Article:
Installing Home Assistant on a QNAP NAS using the CLI and Docker Compose

These instructions show how to use a command-line (CLI) and Docker Compose to install Home Assistant on a QNAP NAS. GUI based instructions are available under Home Assistant’s “Getting Started” section here. If you are brand new and just want to get up and running, go with the GUI instructions. Eventually, if you stick with Home Assistant, or plan to run more containers, you’ll probably find the process below to be a quicker and more efficient method to maintain and update containers on your device.

Prerequisites

  1. Install Container Station on your QNAP device if you haven’t already. Docker support is embeded in this package and therefore still required.

  2. Update network settings on your QNAP to allow direct connections from your local device (i.e. laptop, desktop, etc).

    • Visit: Control Panel => Telnet/SSH:
      • Check 'Allow SSH connection" if it is not already enabled.
        • This will be used to login to your NAS using a command line tool
    • Visit: Control Panel => Win/Mac/NFS:
      • Choose the option(s) relevant to your device OS. More detail here
        • This allows your local device to make network connections to your NAS so that the files there can be directly viewed/edited from your local machine (note: you will likely have to setup certain user permisions if you haven’t already done so).
  3. Test Connections

    • Using the Terminal app on a Mac or Linux, or PowerShell in Windows, try to login to your NAS. Basic syntax at the prompt is ssh [email protected], for example: ssh [email protected]
    • Verify you can access the content on your NAS from the file manager program on your local device. I am on Windows 10 and in the left navigation panel of File Explorer I can see the name of my QNAP device Hoth listed under the Network section. Selecting that entry will then show the folders I have access to in the right panel.
  4. Install VSCode or similar text editor on your local device. This will be used to edit the Docker Compose file, and later, Home Assistant files if you choose.

Make storage location decisions

We’re almost to the actual install, but first there are two decisions you’ll need to make:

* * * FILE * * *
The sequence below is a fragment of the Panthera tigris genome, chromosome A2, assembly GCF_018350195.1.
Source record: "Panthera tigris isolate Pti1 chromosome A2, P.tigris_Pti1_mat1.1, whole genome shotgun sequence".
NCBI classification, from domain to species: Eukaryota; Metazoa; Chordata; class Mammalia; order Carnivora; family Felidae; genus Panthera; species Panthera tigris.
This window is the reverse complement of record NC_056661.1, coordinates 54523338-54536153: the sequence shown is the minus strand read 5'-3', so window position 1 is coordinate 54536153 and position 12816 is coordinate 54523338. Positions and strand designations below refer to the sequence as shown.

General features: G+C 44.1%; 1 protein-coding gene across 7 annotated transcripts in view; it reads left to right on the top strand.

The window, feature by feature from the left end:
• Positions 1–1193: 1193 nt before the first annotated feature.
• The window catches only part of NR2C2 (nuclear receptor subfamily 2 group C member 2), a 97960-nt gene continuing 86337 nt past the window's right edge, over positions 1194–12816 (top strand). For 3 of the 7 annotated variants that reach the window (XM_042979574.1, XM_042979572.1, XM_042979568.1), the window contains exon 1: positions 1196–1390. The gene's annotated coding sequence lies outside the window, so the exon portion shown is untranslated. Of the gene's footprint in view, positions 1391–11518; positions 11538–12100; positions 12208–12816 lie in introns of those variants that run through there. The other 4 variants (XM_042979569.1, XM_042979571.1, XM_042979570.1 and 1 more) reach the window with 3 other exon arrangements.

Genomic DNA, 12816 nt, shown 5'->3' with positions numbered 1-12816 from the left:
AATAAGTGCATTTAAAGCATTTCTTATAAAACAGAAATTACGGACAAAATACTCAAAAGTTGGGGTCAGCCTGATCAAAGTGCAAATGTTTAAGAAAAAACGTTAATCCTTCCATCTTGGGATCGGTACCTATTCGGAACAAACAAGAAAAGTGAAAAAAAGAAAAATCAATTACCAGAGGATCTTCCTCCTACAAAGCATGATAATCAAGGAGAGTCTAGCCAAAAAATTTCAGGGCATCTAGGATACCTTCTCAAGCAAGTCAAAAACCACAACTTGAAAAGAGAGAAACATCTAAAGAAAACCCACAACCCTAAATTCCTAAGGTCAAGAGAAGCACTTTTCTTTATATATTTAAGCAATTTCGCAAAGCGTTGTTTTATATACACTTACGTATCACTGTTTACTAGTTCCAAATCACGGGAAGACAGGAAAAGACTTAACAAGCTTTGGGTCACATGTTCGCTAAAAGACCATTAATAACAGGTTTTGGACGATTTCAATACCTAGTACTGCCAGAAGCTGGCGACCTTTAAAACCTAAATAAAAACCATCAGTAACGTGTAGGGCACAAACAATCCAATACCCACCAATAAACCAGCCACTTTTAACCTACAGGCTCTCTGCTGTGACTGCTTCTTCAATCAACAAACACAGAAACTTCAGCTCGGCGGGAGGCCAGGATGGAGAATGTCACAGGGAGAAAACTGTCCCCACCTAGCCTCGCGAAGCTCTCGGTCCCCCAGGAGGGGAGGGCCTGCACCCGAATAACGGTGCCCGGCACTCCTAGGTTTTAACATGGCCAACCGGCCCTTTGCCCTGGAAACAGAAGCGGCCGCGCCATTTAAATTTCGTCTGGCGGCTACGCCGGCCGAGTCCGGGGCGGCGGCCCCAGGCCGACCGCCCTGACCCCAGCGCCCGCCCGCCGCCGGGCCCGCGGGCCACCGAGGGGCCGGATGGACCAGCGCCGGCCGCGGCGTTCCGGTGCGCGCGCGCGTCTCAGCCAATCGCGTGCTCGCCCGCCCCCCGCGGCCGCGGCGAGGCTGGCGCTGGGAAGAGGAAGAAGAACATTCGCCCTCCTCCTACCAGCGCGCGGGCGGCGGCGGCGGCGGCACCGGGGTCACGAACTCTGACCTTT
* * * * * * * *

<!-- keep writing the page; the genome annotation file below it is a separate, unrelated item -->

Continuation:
1. Where on your NAS do you want to store Home Assistant’s persistant data? This is the permanent data that survives between container updates.
    • For demonstration purposes, I am going to choose to create a new Shared Folder on the QNAP device. I’ll name the folder dockerand then create a sub-folder for Home Assistant inside that. We end up with a new path looking like: docker/home_assistant. This is a convenient directory structure if you plan on running multiple containers. If not, naming the Shared Folder home_assistant instead of docker could work just as well.
    • Go ahead and create the folder(s) once you’ve decided on a storage location.
  2. You also need to decide where you want to keep the Docker Compose file we’ll be creating in the next stage. The file itself is tiny, but you may need to access it with some frequency, so a convenient place is recommended.
    • I keep mine under homes/username of my username in QNAP. If my username was mark, then the path would be homes/mark. This is convenient because when I log into the device via SSH, I do not need to specify an additional path to the file when I run docker compose (example is below).

Setup and start Home Assistant

Final stretch:

  1. Create a Docker Compose file - this is just a text file with a .yml or .yaml extension that tells Docker which image to pull and how to configure a container to run the image.

    • If you name the file ha_install the full filename would be ha_install.yml. Using the path I mentioned above, the path and filename would be homes/mark/ha_install.yml.
    • This can be created via CLI or a text editor, whichever you prefer.